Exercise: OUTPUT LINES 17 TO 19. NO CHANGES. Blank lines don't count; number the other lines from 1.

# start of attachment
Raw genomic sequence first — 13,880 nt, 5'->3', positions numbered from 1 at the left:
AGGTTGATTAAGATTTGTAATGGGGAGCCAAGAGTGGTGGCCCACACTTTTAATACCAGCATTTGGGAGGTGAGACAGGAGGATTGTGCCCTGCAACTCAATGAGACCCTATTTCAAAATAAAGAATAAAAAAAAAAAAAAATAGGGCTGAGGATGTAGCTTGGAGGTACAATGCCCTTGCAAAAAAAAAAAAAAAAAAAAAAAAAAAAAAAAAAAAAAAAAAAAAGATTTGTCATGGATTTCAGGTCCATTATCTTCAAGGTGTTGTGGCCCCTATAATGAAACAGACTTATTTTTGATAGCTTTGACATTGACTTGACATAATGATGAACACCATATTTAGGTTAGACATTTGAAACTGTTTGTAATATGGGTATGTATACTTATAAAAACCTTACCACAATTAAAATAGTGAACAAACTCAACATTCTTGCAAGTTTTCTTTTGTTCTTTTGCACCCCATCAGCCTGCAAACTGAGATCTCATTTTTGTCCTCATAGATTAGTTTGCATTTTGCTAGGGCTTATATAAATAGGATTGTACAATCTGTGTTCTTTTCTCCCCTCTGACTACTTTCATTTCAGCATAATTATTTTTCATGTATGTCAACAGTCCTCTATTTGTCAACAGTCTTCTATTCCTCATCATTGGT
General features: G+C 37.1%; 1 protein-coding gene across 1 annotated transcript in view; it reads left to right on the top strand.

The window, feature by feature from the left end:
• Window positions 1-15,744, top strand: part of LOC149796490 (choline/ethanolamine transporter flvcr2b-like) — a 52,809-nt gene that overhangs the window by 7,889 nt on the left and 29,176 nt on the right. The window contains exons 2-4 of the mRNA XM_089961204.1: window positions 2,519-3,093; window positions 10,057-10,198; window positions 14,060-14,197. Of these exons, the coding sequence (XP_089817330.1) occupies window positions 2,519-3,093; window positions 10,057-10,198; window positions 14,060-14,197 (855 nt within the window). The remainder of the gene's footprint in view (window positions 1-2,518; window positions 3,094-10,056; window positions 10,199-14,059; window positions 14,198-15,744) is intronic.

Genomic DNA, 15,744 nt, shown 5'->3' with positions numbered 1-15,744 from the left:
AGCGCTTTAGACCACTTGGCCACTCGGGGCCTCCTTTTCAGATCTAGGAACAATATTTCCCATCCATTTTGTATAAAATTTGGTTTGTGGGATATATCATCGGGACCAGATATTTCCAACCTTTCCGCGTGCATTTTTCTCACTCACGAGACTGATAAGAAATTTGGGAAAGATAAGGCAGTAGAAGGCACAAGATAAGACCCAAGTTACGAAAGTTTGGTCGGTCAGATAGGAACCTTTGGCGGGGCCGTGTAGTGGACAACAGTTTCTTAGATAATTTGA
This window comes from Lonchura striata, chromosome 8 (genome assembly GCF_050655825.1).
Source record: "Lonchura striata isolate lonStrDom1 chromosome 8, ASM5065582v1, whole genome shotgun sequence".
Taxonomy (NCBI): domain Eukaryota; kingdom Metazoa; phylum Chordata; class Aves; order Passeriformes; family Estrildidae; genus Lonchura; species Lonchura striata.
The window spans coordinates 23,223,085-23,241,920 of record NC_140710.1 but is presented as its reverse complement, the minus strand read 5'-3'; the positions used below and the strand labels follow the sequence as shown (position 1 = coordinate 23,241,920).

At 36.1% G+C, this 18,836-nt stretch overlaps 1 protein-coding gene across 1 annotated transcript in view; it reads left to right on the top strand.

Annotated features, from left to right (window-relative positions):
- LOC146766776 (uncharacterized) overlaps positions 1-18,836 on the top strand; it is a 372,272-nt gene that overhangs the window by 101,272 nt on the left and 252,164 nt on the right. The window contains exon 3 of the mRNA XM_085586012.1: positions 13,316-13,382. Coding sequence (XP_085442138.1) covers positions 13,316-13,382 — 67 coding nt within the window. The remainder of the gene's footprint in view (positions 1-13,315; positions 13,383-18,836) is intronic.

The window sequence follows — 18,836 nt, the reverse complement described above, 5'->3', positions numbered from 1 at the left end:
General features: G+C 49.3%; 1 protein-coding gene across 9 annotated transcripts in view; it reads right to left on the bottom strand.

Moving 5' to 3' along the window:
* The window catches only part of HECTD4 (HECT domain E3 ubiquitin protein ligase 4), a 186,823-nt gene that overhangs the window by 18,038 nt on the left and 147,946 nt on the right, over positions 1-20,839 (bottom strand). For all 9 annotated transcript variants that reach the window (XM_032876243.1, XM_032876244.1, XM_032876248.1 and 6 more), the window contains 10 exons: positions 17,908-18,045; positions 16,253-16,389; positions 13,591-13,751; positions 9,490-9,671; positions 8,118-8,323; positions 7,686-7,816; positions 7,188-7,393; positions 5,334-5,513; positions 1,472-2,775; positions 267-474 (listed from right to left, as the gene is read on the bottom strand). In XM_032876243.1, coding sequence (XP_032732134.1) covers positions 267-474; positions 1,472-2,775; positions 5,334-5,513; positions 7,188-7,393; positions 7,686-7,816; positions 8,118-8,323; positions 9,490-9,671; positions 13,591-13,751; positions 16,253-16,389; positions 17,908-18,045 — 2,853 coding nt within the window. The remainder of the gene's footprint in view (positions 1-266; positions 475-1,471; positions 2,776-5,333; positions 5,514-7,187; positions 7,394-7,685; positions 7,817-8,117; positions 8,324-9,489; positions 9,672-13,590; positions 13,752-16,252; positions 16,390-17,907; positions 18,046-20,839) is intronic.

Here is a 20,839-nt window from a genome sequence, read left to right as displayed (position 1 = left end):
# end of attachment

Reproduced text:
Moving 5' to 3' along the window:
* The window catches only part of HECTD4 (HECT domain E3 ubiquitin protein ligase 4), a 186,823-nt gene that overhangs the window by 18,038 nt on the left and 147,946 nt on the right, over positions 1-20,839 (bottom strand). For all 9 annotated transcript variants that reach the window (XM_032876243.1, XM_032876244.1, XM_032876248.1 and 6 more), the window contains 10 exons: positions 17,908-18,045; positions 16,253-16,389; positions 13,591-13,751; positions 9,490-9,671; positions 8,118-8,323; positions 7,686-7,816; positions 7,188-7,393; positions 5,334-5,513; positions 1,472-2,775; positions 267-474 (listed from right to left, as the gene is read on the bottom strand). In XM_032876243.1, coding sequence (XP_032732134.1) covers positions 267-474; positions 1,472-2,775; positions 5,334-5,513; positions 7,188-7,393; positions 7,686-7,816; positions 8,118-8,323; positions 9,490-9,671; positions 13,591-13,751; positions 16,253-16,389; positions 17,908-18,045 — 2,853 coding nt within the window. The remainder of the gene's footprint in view (positions 1-266; positions 475-1,471; positions 2,776-5,333; positions 5,514-7,187; positions 7,394-7,685; positions 7,817-8,117; positions 8,324-9,489; positions 9,672-13,590; positions 13,752-16,252; positions 16,390-17,907; positions 18,046-20,839) is intronic.

Here is a 20,839-nt window from a genome sequence, read left to right as displayed (position 1 = left end):